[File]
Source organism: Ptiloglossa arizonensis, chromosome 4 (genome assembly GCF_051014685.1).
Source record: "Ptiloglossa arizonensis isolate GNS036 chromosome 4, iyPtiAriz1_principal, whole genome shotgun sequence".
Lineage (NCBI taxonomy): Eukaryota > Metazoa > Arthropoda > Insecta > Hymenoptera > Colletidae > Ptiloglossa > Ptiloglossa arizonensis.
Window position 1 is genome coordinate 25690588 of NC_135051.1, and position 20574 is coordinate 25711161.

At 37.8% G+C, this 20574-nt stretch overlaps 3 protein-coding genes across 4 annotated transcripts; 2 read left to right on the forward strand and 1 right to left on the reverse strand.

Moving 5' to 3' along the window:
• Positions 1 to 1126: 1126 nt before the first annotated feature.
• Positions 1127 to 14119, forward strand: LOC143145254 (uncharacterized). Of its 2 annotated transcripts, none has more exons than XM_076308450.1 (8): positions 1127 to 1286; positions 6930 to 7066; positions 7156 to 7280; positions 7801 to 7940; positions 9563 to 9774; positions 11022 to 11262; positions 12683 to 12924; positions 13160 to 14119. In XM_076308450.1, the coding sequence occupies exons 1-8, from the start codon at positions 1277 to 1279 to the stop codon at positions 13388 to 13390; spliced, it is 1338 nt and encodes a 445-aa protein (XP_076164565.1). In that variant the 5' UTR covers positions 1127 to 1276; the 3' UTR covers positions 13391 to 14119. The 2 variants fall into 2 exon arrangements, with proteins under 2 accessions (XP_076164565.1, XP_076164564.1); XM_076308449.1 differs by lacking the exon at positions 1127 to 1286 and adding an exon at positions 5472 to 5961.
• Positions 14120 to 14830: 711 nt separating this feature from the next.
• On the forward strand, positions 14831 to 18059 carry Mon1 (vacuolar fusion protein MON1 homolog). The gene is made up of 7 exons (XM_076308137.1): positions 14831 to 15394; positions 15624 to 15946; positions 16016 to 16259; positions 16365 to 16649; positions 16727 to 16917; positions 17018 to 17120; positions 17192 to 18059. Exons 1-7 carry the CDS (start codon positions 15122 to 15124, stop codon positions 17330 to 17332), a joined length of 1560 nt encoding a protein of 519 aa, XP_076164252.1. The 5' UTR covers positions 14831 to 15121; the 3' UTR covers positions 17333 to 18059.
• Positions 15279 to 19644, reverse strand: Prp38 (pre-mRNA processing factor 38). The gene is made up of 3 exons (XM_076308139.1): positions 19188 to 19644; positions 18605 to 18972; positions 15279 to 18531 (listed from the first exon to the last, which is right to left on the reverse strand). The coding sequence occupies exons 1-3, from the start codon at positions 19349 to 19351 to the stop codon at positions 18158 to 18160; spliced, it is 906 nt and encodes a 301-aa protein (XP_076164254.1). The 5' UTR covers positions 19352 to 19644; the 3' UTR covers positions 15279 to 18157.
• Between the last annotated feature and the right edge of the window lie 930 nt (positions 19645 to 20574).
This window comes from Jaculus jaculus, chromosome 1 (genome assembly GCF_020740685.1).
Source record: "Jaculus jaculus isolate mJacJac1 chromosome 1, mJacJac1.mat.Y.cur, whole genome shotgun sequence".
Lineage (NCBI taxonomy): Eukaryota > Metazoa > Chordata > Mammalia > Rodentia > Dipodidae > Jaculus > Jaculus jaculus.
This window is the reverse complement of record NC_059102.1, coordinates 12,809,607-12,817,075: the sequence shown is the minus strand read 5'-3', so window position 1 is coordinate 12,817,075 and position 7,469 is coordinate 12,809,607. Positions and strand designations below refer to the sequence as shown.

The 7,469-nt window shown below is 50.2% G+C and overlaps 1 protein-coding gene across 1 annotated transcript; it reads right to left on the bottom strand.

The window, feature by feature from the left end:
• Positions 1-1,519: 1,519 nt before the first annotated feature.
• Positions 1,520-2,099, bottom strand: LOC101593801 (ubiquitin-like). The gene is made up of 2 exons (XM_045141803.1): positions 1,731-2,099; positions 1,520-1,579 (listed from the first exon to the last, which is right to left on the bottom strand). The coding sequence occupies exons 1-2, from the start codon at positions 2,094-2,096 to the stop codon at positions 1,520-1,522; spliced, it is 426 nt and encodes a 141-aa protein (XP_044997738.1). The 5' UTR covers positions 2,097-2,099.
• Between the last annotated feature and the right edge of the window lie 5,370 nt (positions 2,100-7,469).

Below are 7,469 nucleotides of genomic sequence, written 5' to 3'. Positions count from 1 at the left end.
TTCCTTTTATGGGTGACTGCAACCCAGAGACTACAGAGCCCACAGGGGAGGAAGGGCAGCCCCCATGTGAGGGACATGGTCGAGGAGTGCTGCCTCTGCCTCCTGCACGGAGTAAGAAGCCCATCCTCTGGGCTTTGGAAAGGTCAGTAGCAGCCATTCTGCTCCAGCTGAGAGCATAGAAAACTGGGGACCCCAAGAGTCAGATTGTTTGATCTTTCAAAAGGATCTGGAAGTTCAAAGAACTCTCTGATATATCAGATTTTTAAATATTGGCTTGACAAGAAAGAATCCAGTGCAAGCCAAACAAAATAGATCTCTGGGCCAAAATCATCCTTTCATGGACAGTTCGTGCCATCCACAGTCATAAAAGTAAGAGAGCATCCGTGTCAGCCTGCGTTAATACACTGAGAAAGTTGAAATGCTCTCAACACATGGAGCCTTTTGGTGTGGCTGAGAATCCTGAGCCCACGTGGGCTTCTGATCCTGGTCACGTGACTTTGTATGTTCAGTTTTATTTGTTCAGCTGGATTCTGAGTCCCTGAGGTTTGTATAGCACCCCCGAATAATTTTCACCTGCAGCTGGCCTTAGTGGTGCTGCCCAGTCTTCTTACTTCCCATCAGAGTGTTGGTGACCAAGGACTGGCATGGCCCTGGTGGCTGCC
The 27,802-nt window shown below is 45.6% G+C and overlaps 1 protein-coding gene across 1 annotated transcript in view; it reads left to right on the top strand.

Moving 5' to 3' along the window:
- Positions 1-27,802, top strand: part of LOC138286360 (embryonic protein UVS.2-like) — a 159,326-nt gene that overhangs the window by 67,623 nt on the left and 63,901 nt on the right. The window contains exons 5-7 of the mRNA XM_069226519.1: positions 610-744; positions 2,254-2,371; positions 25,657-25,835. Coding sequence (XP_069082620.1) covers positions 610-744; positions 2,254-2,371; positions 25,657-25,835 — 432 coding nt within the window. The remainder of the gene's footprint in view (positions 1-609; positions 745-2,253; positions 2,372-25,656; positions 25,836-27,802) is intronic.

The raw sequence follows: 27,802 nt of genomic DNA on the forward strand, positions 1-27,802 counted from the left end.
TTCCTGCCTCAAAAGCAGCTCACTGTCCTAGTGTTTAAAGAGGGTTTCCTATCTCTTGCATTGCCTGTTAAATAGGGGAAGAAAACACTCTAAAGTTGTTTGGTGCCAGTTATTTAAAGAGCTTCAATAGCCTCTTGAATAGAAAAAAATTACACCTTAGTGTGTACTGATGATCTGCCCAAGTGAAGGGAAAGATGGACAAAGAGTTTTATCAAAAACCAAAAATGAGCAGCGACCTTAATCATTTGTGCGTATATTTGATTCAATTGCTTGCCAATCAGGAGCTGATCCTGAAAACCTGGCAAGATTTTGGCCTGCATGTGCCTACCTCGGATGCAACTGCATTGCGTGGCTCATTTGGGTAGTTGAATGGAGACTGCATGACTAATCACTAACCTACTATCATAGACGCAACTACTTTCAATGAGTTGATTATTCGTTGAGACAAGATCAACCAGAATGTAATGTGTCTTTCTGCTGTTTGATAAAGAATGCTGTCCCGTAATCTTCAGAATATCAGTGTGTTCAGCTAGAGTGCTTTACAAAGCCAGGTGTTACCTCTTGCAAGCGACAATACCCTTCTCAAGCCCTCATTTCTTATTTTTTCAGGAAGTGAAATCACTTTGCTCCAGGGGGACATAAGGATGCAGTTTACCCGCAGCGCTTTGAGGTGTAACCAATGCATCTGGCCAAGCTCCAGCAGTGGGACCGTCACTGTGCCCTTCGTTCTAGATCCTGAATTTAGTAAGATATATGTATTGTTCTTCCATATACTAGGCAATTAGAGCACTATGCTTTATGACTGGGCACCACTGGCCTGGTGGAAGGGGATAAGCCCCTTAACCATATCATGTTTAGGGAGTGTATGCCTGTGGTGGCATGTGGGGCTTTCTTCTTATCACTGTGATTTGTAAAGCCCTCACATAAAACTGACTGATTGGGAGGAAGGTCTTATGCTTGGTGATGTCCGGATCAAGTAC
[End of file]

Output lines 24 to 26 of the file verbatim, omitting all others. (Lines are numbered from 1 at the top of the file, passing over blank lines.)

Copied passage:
The 27,802-nt window shown below is 45.6% G+C and overlaps 1 protein-coding gene across 1 annotated transcript in view; it reads left to right on the top strand.

Moving 5' to 3' along the window:
- Positions 1-27,802, top strand: part of LOC138286360 (embryonic protein UVS.2-like) — a 159,326-nt gene that overhangs the window by 67,623 nt on the left and 63,901 nt on the right. The window contains exons 5-7 of the mRNA XM_069226519.1: positions 610-744; positions 2,254-2,371; positions 25,657-25,835. Coding sequence (XP_069082620.1) covers positions 610-744; positions 2,254-2,371; positions 25,657-25,835 — 432 coding nt within the window. The remainder of the gene's footprint in view (positions 1-609; positions 745-2,253; positions 2,372-25,656; positions 25,836-27,802) is intronic.